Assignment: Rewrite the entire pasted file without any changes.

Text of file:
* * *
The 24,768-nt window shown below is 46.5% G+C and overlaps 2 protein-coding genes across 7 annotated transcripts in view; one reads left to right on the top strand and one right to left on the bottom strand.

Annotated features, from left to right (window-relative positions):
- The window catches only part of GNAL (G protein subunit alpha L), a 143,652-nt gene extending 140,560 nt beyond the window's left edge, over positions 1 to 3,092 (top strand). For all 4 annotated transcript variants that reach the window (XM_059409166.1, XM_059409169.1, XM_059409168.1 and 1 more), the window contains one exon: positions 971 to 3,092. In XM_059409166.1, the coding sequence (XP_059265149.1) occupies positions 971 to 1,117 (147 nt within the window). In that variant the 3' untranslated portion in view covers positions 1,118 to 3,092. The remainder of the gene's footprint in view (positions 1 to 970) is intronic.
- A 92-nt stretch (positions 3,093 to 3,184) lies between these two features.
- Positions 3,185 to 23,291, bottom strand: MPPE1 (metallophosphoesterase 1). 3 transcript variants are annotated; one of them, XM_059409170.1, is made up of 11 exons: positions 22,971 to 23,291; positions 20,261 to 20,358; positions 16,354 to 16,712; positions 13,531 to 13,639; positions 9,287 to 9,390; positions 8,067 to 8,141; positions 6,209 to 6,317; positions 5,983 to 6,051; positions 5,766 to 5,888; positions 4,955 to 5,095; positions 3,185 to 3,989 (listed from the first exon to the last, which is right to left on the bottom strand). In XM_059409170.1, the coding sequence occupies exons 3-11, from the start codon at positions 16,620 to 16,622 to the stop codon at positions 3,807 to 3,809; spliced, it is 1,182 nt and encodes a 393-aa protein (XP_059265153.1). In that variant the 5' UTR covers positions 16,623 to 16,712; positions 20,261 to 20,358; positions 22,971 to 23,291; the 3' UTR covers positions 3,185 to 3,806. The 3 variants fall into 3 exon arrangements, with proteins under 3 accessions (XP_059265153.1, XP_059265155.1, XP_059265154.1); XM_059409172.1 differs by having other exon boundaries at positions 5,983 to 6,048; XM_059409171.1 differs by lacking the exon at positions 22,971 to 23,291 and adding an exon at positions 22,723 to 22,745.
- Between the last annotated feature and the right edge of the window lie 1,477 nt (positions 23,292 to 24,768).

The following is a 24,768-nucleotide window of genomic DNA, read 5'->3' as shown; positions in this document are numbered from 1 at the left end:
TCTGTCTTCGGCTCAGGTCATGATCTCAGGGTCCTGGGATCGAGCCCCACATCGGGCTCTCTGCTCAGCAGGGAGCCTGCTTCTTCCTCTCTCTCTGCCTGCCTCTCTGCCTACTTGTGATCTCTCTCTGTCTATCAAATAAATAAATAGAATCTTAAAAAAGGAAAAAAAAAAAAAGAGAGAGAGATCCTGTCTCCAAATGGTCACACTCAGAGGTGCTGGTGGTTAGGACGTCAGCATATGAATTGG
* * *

The 24,768-nt window shown below is 46.5% G+C and overlaps 2 protein-coding genes across 7 annotated transcripts in view; one reads left to right on the top strand and one right to left on the bottom strand.

Annotated features, from left to right (window-relative positions):
- The window catches only part of GNAL (G protein subunit alpha L), a 143,652-nt gene extending 140,560 nt beyond the window's left edge, over positions 1 to 3,092 (top strand). For all 4 annotated transcript variants that reach the window (XM_059409166.1, XM_059409169.1, XM_059409168.1 and 1 more), the window contains one exon: positions 971 to 3,092. In XM_059409166.1, the coding sequence (XP_059265149.1) occupies positions 971 to 1,117 (147 nt within the window). In that variant the 3' untranslated portion in view covers positions 1,118 to 3,092. The remainder of the gene's footprint in view (positions 1 to 970) is intronic.
- A 92-nt stretch (positions 3,093 to 3,184) lies between these two features.
- Positions 3,185 to 23,291, bottom strand: MPPE1 (metallophosphoesterase 1). 3 transcript variants are annotated; one of them, XM_059409170.1, is made up of 11 exons: positions 22,971 to 23,291; positions 20,261 to 20,358; positions 16,354 to 16,712; positions 13,531 to 13,639; positions 9,287 to 9,390; positions 8,067 to 8,141; positions 6,209 to 6,317; positions 5,983 to 6,051; positions 5,766 to 5,888; positions 4,955 to 5,095; positions 3,185 to 3,989 (listed from the first exon to the last, which is right to left on the bottom strand). In XM_059409170.1, the coding sequence occupies exons 3-11, from the start codon at positions 16,620 to 16,622 to the stop codon at positions 3,807 to 3,809; spliced, it is 1,182 nt and encodes a 393-aa protein (XP_059265153.1). In that variant the 5' UTR covers positions 16,623 to 16,712; positions 20,261 to 20,358; positions 22,971 to 23,291; the 3' UTR covers positions 3,185 to 3,806. The 3 variants fall into 3 exon arrangements, with proteins under 3 accessions (XP_059265153.1, XP_059265155.1, XP_059265154.1); XM_059409172.1 differs by having other exon boundaries at positions 5,983 to 6,048; XM_059409171.1 differs by lacking the exon at positions 22,971 to 23,291 and adding an exon at positions 22,723 to 22,745.
- Between the last annotated feature and the right edge of the window lie 1,477 nt (positions 23,292 to 24,768).

The following is a 24,768-nucleotide window of genomic DNA, read 5'->3' as shown; positions in this document are numbered from 1 at the left end:
TCTGTCTTCGGCTCAGGTCATGATCTCAGGGTCCTGGGATCGAGCCCCACATCGGGCTCTCTGCTCAGCAGGGAGCCTGCTTCTTCCTCTCTCTCTGCCTGCCTCTCTGCCTACTTGTGATCTCTCTCTGTCTATCAAATAAATAAATAGAATCTTAAAAAAGGAAAAAAAAAAAAAGAGAGAGAGATCCTGTCTCCAAATGGTCACACTCAGAGGTGCTGGTGGTTAGGACGTCAGCATATGAATTGG